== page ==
NEW IRS Form 8938

FACTA provisions of the 2010 Hiring Incentives to Restore Employment Act




Nov 17, 2011

The IRS recently launched yet another initiative to identify taxpayers with potential taxable holdings abroad. This new initiative, which is part of the FACTA provisions of the 2010 Hiring Incentives to Restore Employment Act and is pursuant to IRC Section 6038D, has been recently supported with IRS draft instructions. Essentially it will require certain individuals holding interests in Specified Foreign Financial Asset (SFFA) above certain dollar thresholds to report these interests separately on New IRS Form 8938 as part of the taxpayer’s 1040 filing. The Form 8938 is still in draft but should be finalized by the IRS around the end of November 2011 with the first effective year of reporting to start with 2011. 

 

Proposed Form 8938 Filing Thresholds 

Specified individuals required to file Form 8938 includes all U.S. citizens and tax residents as follows:

  • Single & Married Filing Separate Taxpayers, living in US with SFFAs exceeding in value:

> $50K on last day of the year, or

> $75K at any point of time during the year

  •  Married Filing Joint Taxpayers, living in US with SFFAs exceeding in value:  

> $100K on last day of the year, or

> $150K at any point of time during the year

  • Single & Married Filing Separate Taxpayers, living outside US and meet BFR or PPT* with SFFAs exceeding in value:

> $200K on last day of the year, or

> $300K at any point of time during the year

  • Married Filing Joint Taxpayers, living outside US and meet BFR or PPT* with SFFAs exceeding in value:

> $400K on last day of the year, or

> $600K at any point of time during the year

*Meet BFR or PPT refers to IRC Section 911 relating to the Bona Fide Residence Test (full calendar year abroad) or Physical Presence Test (330 days out of 365 days abroad).

 

What is an SFFA? 

SFFAs have initially been broadly defined as generally “any financial account maintained by a foreign financial institution. A financial account would include depository and custodial accounts maintained by a foreign financial institution as well as any equity or debt interests in that institution. Foreign mutual funds, foreign equity funds, and foreign hedge funds are all included. Other foreign investment vehicles may also be covered by this statute. Other financial assets such as foreign corporation stock and foreign partnership/trust interests that are held as investments but not held in an account also appear to be defined as a SFFA. An SFFA may also include options, restricted stock or RSUs of a foreign corporation. One exception is an account maintained by a US payer would NOT be regarded as a SFFA. A US Payer includes domestic branches of foreign banks AND a foreign branch/subsidiary of a US institution.

 

Filing Exceptions 

In addition to not meeting the above thresholds or not having certain interests defined as SFFAs, a taxpayer who has already reported the SFFA on another form (listed below) need not report the asset again on Form 8938. Instead, the taxpayer simply identifies on Form 8938 the other form’s reporting. The list includes:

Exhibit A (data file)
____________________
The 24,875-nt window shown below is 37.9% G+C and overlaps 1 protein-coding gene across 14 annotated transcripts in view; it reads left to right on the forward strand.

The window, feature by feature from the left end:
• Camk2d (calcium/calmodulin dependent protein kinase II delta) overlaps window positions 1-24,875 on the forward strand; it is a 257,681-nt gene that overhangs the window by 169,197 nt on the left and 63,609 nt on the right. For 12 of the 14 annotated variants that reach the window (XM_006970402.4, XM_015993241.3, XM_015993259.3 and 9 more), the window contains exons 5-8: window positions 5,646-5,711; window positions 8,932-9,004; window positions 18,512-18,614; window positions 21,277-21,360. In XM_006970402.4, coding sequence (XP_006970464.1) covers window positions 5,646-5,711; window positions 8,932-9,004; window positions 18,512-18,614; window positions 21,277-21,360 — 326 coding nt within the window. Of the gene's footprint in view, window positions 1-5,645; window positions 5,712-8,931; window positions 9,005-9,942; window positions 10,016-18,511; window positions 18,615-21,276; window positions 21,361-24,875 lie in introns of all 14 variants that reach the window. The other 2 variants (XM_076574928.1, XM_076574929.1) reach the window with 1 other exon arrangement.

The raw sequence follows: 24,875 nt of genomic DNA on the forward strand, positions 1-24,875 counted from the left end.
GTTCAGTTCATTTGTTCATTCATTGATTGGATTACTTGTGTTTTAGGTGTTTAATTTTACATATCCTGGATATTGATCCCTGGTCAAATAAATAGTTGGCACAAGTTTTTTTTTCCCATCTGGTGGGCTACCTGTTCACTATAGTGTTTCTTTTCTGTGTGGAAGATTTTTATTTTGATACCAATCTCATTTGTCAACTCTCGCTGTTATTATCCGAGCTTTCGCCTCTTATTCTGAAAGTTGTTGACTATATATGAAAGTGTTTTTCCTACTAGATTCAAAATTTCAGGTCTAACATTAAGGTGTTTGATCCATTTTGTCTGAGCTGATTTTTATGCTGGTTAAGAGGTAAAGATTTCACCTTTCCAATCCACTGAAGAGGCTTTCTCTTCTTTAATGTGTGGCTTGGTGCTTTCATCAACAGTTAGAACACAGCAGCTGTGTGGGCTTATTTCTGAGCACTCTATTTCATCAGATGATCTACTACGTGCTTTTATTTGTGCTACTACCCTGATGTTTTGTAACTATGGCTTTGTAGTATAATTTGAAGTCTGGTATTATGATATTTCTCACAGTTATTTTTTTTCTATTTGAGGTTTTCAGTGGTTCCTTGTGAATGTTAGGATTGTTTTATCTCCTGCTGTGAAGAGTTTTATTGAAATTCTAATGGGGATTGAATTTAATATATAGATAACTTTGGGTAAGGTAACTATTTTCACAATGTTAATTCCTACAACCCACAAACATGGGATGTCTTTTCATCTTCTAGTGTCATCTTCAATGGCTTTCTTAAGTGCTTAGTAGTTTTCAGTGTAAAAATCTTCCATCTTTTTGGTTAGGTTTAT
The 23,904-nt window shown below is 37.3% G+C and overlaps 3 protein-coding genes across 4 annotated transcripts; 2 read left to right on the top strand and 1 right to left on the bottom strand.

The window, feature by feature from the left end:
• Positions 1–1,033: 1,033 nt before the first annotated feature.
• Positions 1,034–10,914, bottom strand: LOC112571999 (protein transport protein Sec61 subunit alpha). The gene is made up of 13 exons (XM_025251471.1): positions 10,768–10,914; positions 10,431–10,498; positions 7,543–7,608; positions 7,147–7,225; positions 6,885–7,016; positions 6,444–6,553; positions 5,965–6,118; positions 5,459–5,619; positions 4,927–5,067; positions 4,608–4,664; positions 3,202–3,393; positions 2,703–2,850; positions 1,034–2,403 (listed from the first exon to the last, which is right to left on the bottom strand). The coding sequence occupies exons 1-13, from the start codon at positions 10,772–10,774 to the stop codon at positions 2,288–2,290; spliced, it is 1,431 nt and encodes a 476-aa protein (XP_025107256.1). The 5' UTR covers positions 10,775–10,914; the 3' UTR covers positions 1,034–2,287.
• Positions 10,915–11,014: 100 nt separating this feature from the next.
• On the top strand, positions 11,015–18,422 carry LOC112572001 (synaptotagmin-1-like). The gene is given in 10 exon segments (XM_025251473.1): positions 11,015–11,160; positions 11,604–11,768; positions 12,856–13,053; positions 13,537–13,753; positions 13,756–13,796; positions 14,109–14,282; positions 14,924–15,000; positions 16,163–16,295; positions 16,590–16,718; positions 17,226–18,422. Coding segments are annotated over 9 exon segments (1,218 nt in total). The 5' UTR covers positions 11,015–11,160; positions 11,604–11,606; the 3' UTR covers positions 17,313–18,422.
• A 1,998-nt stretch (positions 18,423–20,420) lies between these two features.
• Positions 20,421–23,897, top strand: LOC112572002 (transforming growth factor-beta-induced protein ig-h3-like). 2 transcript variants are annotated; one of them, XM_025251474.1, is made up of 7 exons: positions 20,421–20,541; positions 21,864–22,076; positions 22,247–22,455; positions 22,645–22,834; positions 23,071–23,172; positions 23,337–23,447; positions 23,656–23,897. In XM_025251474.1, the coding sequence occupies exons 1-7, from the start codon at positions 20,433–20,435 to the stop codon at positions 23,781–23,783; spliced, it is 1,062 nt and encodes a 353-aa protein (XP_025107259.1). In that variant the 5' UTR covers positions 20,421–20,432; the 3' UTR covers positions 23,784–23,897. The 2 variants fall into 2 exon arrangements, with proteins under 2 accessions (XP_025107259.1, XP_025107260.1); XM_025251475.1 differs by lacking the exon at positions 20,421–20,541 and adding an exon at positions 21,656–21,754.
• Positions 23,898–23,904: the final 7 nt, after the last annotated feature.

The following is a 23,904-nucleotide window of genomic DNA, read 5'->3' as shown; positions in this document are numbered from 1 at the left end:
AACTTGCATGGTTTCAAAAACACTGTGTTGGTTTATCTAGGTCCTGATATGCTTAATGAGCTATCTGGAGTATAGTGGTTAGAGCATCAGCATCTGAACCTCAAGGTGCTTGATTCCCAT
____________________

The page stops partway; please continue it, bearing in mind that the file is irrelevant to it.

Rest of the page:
• Form 3520 – Annual Foreign Trust & Gift Return
  • Form 5471 – Information Return of US persons with respect to Certain Foreign Corporations
  • Form 8621 – Return by a Shareholder of a PFIC or QEF
  • Form 8865 -  Information Return of US persons with respect to Certain Foreign Partnerships
  • Form 8891 – Beneficiaries of Certain Canadian RRSPs

Note however that Form TDF 90-22.1 Report of Foreign Bank Accounts is not listed above, which means that taxpayers potentially have to file BOTH forms if the requirements for each are met.

 

When/how to File 

Form 8938 is required to be filed with Form 1040 (unlike Form TDF 90-22.1 which is filed separately by June 30th each year for the previous year’s holdings). Effective date is for the 2011 year or for years commencing after 3/18/10. The penalty for noncompliance by the due date with extensions may be up to $10,000. Additional failure to file penalties may ensue after IRS notice. Failure to file the form will ALSO keep open the statute of limitations for that year, meaning the IRS can still audit the return even after 3 years if the form is not filed timely.

 

GMT recommends the following actions on the part of companies with mobile assignees regarding this new filing requirement: 

1)      Companies should alert their foreign assignee population to this new development with the requirement that all assignees comply with the statute effective this coming tax season for 2011 year filings.

2)      Due to the penalties involved and non-commencement of the statute of limitations for improper or incomplete filings, alert your assignees to work with GMT to identify SFFAs which may be captured by this legislation.

3)      GMT will follow-up with all assignees covered by their Company programs with the start of next busy season to begin accumulating the required information for these additional filings. 

Should you need any immediate assistance regarding the above, please do not hesitate to contact us. We can help!

 

Happy Holidays,

Your Global Mobility Tax Team